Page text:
Watsky-Cardboard Castles (Album) Review.
What makes us okay? What drives us to continue waking up, walking to and from our jobs acting like our lives are, in some way, improving? Are our lives improving or are we possibly dying slowly with no purpose at all? These questions are what Watsky takes hold of, wrestles, and then releases for the listener to contemplate on their own. The album maintains a positive, yet very realistic look on life, stating that " There's 7 billion 46 million people on the planet/And most of us have the audacity to think we matter" so rather than looking at his success in an album as some sort of debt the universe owed him (as some rappers do) he notes in the album that real success in life is not always there when we need them. The album dives into the challenge of death in Dedicated to Christina Li, which, is easily one of the strongest songs on the album. Throw in a song with witty insults to hipsters disguised by a set of well thought-out percussion and the result is Kill a Hipster, a fun, easy to listen to song, provided you're not a Hipster. There is a lot to be said for a rapper who can take life events and talk about how much worse they can make a person rather than pretending that every event in life has somehow pushed the person to success. That level of reality, mixed with Watsky's sharp, tongue in cheek sense of humor makes this album easy and often fun to listen to, even when he is addressing the challenges of life that we all face and the death that finds us all, sometimes far too early.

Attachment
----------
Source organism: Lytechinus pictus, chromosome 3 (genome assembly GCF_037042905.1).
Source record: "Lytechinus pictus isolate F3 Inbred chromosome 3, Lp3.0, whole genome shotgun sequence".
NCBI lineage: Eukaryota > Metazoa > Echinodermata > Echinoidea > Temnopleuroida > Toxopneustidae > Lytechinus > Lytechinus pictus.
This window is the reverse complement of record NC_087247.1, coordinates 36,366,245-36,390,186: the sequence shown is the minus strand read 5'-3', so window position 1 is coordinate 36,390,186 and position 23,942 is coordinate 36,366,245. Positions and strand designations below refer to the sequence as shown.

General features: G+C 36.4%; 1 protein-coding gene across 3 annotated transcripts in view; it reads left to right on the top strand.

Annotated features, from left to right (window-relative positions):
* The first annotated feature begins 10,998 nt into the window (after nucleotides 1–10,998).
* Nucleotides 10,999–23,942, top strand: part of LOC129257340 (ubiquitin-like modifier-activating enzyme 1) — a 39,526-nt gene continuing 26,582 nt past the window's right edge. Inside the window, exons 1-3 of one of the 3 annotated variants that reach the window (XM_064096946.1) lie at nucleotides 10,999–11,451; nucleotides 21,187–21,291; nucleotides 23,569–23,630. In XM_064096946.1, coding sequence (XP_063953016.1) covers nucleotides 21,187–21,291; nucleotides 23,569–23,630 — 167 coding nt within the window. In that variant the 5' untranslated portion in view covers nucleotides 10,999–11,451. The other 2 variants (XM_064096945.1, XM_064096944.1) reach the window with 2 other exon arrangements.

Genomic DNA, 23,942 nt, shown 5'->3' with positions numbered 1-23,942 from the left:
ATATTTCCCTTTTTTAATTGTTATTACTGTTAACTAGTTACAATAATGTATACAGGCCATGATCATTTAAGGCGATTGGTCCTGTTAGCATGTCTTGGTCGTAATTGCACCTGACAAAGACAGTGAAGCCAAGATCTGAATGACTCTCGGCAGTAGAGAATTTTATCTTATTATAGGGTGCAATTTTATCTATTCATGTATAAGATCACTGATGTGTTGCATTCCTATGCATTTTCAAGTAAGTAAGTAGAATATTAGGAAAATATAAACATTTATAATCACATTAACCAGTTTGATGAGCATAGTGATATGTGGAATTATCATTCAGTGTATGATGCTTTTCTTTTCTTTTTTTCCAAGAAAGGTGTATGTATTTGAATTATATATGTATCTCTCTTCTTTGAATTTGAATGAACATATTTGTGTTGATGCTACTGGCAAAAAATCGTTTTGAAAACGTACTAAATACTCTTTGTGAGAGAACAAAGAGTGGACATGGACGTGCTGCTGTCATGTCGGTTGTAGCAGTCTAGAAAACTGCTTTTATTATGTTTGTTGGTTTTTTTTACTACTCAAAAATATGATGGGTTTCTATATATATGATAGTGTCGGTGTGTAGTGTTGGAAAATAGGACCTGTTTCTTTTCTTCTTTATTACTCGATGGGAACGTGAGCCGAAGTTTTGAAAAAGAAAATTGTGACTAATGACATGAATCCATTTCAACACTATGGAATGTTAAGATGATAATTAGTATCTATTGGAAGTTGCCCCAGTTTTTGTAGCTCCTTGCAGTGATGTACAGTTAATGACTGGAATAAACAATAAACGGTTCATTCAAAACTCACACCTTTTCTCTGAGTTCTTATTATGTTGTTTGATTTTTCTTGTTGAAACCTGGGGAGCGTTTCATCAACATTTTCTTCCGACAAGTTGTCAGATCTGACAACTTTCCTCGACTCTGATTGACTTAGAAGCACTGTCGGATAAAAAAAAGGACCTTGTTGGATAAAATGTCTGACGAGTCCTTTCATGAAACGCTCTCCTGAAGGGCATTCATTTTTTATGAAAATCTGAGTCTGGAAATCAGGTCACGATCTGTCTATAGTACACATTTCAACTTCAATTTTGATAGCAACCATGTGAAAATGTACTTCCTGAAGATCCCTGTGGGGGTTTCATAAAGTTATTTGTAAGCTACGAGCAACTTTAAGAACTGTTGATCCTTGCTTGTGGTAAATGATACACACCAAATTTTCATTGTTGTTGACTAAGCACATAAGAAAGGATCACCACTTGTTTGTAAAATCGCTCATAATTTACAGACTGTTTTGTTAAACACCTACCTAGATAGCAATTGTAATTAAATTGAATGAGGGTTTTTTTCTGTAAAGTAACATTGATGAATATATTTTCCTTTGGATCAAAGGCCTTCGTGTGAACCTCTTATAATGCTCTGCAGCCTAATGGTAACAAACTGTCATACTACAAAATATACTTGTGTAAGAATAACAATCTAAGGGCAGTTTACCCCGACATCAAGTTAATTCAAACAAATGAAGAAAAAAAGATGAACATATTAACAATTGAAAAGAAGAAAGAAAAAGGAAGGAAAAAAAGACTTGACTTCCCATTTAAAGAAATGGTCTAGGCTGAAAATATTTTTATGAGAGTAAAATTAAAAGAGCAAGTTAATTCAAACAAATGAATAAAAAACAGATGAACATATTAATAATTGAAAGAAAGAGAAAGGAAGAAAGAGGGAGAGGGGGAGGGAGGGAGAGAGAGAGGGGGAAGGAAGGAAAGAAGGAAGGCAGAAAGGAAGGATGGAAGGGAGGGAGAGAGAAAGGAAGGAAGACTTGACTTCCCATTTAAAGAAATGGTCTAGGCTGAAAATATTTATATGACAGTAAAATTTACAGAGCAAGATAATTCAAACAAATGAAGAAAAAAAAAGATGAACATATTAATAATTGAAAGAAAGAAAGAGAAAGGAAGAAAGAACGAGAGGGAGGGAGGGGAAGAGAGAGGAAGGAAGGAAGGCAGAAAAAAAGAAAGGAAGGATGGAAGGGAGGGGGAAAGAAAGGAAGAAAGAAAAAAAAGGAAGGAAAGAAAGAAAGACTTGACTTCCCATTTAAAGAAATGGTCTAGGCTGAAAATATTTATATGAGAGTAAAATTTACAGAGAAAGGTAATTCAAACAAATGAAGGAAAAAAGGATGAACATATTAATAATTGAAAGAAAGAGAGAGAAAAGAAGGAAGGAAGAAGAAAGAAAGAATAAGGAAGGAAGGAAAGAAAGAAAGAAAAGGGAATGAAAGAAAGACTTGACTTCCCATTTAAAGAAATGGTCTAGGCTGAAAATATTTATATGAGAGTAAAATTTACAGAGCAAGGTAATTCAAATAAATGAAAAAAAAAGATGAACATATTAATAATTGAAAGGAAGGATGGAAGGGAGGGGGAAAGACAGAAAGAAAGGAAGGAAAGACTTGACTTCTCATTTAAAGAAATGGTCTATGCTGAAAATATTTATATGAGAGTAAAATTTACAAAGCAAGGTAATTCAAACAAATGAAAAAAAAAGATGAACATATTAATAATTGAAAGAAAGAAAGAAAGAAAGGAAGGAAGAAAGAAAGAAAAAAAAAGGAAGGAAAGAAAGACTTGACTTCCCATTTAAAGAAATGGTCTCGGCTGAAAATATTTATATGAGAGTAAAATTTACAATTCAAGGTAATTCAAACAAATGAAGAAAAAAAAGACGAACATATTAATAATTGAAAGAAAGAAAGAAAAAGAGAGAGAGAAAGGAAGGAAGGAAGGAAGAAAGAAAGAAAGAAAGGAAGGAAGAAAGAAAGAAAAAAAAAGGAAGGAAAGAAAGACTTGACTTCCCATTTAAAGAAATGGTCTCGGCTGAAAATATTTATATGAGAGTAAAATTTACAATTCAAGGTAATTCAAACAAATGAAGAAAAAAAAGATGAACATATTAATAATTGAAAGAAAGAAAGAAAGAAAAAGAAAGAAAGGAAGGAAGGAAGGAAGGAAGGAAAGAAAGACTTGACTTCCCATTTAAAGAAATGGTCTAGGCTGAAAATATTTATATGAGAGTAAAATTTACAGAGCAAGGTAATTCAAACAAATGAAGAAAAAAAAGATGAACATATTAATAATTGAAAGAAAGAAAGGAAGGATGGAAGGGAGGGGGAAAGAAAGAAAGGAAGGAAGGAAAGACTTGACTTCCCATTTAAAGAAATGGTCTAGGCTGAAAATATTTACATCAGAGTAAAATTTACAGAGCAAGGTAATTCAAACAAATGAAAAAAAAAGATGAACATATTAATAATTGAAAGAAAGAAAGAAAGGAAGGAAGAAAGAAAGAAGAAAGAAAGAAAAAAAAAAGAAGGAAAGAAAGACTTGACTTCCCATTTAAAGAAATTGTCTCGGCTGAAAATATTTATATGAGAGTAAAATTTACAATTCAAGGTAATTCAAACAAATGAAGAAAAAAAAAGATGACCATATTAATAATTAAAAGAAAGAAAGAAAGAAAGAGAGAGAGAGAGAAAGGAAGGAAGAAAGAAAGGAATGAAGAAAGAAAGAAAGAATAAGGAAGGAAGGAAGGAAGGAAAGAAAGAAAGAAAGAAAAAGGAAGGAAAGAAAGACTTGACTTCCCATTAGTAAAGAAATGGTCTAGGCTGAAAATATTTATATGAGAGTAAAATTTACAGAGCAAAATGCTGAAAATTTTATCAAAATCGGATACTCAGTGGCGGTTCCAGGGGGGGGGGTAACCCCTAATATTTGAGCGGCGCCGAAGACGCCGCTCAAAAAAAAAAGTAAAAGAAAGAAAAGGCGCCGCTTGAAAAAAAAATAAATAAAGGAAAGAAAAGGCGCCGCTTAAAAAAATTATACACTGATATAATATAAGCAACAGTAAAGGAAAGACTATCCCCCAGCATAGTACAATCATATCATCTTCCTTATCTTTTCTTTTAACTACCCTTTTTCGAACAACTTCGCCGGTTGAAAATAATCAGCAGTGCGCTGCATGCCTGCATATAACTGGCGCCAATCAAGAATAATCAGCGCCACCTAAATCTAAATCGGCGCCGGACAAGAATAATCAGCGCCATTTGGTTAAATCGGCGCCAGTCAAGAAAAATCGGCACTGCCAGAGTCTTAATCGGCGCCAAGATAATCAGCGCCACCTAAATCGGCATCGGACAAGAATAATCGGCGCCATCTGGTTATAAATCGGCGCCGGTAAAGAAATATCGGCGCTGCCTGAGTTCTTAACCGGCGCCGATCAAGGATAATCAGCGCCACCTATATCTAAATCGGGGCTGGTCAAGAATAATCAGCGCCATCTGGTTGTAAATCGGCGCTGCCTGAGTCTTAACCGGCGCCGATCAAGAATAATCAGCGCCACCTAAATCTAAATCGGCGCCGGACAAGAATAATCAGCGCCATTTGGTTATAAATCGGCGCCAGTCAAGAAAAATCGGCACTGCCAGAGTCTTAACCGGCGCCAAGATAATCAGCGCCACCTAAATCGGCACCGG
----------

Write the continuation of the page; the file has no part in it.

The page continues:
On top of the album staying sharp, Watsky's skills in rapping are undeniable. He is more than able throw out verses faster than an average listener can understand what he is saying. Watsky doesn't use much hood lingo at all, if any, which is appreciated. His intelligent sense of humor would be swayed if he were to conform his verbal usage. Watsky's skills shine brightly, showing he knows how to handle emotion just as well as he knows how to handle a microphone.
Is this album perfect? No. The skits don't have a lot of reason to be in the album and the beats in are a little cliche sometimes. However, the album is undeniably strong, especially for a first full-length album. If I were to change the album in any way it would easily be the name, Cardboard Castles, while being the title song and a track that has real thought put into it, lacks in comparison to the Tiny Glowing Screens Pt. 1 and pales to Tiny Glowing Screens Pt. 2, which, to be fair, is less of a song than a series of poetic thoughts fired off in rapid succession. The album is fun and easy to listen to, something that can be expected by an artist who is putting thought into his work as much as Watsky is.
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